Ephedrine used to be found in what was commonly know as white cross pills with ephedrine. They were white pills that had a cross on one side and were a little smaller than an aspirin. White cross pills with ephedrine are no longer made. The white cross pills were 25mg of pure ephedrine HCL.
Live Lean Today sells ephedrine tablets in both 25mg and 12.5mg ephedrine HCL dosages. One big difference is the addition of Guaifenesin which supports the break up of mucus as ephedrine is widely used today for people with asthma.
Pure ephedrine hcl doesn’t exist anymore as all legal forms have Guaifenesin in it. For those that are looking for temporary relief from shortness of breath or support with asthma than this is a bonus. The addition of Guaifenesin doesn’t take anything away from the energy that EPHED ephedrine can support.
The only draw back to the addition of Guaifenesin is that it makes it hard to use ephedrine to make into Meth. So for all of those who are looking to use ephedrine for all of its legal benefits this isn’t a problem. (1)
Live Lean Today is one of only a few certified retailers of ephedrine HCL. To thwart Meth production all sales of ephedrine are accompanied by filling out a form with a copy of your drivers license. Once you have completed the form with your license for your first order you don’t need to complete again for all future orders.
Ephedrine Hydrochloride Is A Short Acting Bronchodilator
A bronchodilator is a substance that dilates the bronchi and bronchioles, decreasing resistance in the respiratory airway and increasing airflow to the lungs. Bronchodilators may be medications administered for the treatment of breathing difficulties. Such as Ephedrine Hydrochloride. They are most useful in obstructive lung diseases, of which asthma and chronic obstructive pulmonary disease are the most common conditions, they might be useful in bronchiolitis. Bronchodilators are either short-acting or long-acting. Short-acting medications provide quick or “rescue” relief from acute bronchoconstriction. Long-acting bronchodilators help to control and prevent symptoms. (2)
A bronchodilator is used by almost all people with asthma as a way to open the airway passages for those suffering from asthma. Short acting bronchodilators are used as a quick temporary relief medication, while long-acting bronchodilators are used every day to control asthma in conjunction with an inhaled steroid.
If you have asthma, it’s important to carefully select an asthma specialist which a doctor who understands respiratory problems and treats asthma. An allergist is a pediatrician or internist who has taken additional training to qualify as a specialist in allergy and immunology. An allergist specializes in allergies, asthma, and allergic asthma. Internist. An internist is a doctor who specializes in asthma and COPD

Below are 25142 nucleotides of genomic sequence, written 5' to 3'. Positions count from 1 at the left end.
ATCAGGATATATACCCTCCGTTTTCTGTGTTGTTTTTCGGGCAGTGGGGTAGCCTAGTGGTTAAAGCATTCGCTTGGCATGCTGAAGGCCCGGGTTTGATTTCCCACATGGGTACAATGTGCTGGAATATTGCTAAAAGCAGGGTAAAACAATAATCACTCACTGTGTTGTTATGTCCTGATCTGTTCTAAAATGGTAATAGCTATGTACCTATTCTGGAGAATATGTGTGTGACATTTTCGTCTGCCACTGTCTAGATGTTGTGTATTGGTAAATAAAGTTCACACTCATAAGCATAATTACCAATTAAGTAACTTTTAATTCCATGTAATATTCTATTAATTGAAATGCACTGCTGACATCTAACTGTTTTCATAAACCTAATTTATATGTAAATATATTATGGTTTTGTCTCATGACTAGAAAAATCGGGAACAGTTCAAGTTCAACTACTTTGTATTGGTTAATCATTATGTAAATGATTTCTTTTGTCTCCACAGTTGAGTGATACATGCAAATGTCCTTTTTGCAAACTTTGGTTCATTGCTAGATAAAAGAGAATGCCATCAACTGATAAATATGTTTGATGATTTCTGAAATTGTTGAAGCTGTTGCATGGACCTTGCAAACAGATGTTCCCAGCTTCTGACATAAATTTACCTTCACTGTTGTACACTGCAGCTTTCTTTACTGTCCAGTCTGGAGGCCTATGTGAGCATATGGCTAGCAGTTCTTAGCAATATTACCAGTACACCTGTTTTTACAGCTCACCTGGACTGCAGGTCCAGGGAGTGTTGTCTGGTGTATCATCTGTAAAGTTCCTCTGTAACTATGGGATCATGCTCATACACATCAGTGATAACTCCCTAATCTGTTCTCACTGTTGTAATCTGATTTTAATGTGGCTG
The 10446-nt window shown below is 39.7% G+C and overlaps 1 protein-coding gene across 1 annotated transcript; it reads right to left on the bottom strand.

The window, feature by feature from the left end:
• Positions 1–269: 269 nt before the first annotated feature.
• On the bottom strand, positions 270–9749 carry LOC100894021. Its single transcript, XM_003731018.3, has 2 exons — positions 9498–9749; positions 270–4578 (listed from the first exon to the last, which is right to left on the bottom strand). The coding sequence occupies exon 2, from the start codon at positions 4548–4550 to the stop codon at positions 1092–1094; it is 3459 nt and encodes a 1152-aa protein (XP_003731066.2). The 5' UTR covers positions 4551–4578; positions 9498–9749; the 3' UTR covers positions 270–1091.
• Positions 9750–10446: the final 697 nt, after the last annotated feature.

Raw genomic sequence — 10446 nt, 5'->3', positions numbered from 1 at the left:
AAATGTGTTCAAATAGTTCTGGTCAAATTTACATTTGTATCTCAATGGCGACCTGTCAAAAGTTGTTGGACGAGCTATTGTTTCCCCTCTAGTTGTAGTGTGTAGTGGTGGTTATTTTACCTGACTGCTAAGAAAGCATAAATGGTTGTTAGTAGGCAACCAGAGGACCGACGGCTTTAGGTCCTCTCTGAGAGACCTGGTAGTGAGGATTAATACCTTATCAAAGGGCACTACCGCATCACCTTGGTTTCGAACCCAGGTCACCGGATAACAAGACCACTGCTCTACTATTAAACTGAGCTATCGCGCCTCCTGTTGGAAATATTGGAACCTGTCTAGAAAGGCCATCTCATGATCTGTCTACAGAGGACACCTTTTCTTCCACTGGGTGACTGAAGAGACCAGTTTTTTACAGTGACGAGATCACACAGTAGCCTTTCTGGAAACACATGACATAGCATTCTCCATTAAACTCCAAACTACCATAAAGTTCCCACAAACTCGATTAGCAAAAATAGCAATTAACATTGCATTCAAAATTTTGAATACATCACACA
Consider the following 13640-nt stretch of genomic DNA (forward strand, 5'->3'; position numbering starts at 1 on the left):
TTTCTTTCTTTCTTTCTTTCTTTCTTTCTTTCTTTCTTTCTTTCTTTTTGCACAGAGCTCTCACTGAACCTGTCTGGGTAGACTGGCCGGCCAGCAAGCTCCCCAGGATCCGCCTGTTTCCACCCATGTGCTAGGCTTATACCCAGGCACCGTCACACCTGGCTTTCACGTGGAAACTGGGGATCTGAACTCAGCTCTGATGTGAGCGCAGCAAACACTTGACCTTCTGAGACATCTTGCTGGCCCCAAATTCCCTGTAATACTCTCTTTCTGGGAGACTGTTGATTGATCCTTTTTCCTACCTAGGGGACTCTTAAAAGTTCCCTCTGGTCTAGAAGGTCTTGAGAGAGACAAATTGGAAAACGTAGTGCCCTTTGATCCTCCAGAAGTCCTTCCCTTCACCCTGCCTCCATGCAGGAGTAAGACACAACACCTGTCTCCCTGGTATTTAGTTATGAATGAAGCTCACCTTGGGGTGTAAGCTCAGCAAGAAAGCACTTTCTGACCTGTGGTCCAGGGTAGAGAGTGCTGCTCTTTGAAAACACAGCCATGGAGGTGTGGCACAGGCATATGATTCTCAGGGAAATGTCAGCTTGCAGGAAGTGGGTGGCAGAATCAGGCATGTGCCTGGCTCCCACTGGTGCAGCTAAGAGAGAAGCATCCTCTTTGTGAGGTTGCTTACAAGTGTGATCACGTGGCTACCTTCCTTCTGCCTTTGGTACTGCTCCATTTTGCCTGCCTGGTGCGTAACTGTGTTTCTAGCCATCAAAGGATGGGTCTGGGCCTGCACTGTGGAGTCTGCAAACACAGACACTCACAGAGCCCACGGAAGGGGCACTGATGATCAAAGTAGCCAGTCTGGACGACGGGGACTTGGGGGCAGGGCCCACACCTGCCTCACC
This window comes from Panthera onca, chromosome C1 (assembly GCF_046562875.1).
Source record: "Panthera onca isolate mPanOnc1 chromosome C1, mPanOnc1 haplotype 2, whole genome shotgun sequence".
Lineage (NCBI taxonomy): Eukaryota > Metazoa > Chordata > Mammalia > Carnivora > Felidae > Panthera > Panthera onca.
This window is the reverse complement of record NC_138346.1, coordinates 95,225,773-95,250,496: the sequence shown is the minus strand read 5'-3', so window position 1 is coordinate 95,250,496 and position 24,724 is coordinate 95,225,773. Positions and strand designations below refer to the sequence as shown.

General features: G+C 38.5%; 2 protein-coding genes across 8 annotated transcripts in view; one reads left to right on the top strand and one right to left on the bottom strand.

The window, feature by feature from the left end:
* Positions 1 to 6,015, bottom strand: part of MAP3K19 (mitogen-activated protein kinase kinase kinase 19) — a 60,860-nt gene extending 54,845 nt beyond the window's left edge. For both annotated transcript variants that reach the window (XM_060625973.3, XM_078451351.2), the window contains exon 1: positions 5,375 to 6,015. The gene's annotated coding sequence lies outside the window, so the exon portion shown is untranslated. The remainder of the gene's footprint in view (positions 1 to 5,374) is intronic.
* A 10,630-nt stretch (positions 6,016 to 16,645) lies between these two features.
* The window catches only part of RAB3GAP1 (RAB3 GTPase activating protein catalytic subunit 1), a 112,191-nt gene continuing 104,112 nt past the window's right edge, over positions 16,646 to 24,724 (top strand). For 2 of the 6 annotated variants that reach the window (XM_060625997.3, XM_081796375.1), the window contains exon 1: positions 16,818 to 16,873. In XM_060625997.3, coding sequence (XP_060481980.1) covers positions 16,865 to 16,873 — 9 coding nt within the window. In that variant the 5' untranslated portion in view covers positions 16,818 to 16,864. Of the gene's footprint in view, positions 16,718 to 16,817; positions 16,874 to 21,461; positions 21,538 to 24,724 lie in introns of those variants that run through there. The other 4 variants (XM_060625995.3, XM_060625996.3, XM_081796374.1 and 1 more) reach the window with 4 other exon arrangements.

For treating asthma symptoms, there are three types of bronchodilators: beta-agonists, anticholinergics, and theophylline. These bronchodilators are available in inhaled, tablet, liquid, and injectable forms, but the preferred method of taking the beta-agonists is by tablet
What Are Short-Acting Bronchodilators?
Short acting bronchodilators like ephedrine hcl are called quick acting medications. These bronchodilators relieve acute asthma symptoms or attacks very quickly by opening the airways. Ephedrine is not a rescue medications for treating sudden asthma symptoms. The action of inhaled bronchodilators starts within minutes after inhalation and lasts for two to four hours. Short-acting bronchodilators are also used before exercise to prevent exercise-induced asthma.
Short-acting bronchodilators can be used in an asthma nebulizer (breathing machine) in the form of a liquid to treat an asthma attack at home.
Overuse of short-acting bronchodilators, whether in asthma inhalers, in tablets, or in liquid, is a sign of uncontrolled asthma that needs better treatment. If you need to use your short-acting bronchodilators more than twice a week, talk with your doctor about improving your asthma controller therapy.
Short-Acting Bronchodilator Available in the United States Include:
What Are Long-Acting Bronchodilators for Asthma?
The long-acting bronchodilators are used to provide control — not quick relief — of asthma. They should only be used in conjunction with inhaled steroids for long-term control of asthma symptoms. The long-acting bronchodilators are used twice a day. (4)
Long-Acting Bronchodilator Asthma Inhalers Available in the United States Include:
Bronchodilators can have side effects such as:
Nervous or shaky feeling
Increased heart rate or palpitations
Muscle aches or cramps
How Do the Anticholinergic Bronchodilators Work?
The anticholinergics are bronchodilators mainly used for treating COPD (chronic obstructive pulmonary disease such as emphysema) and not commonly used for asthma.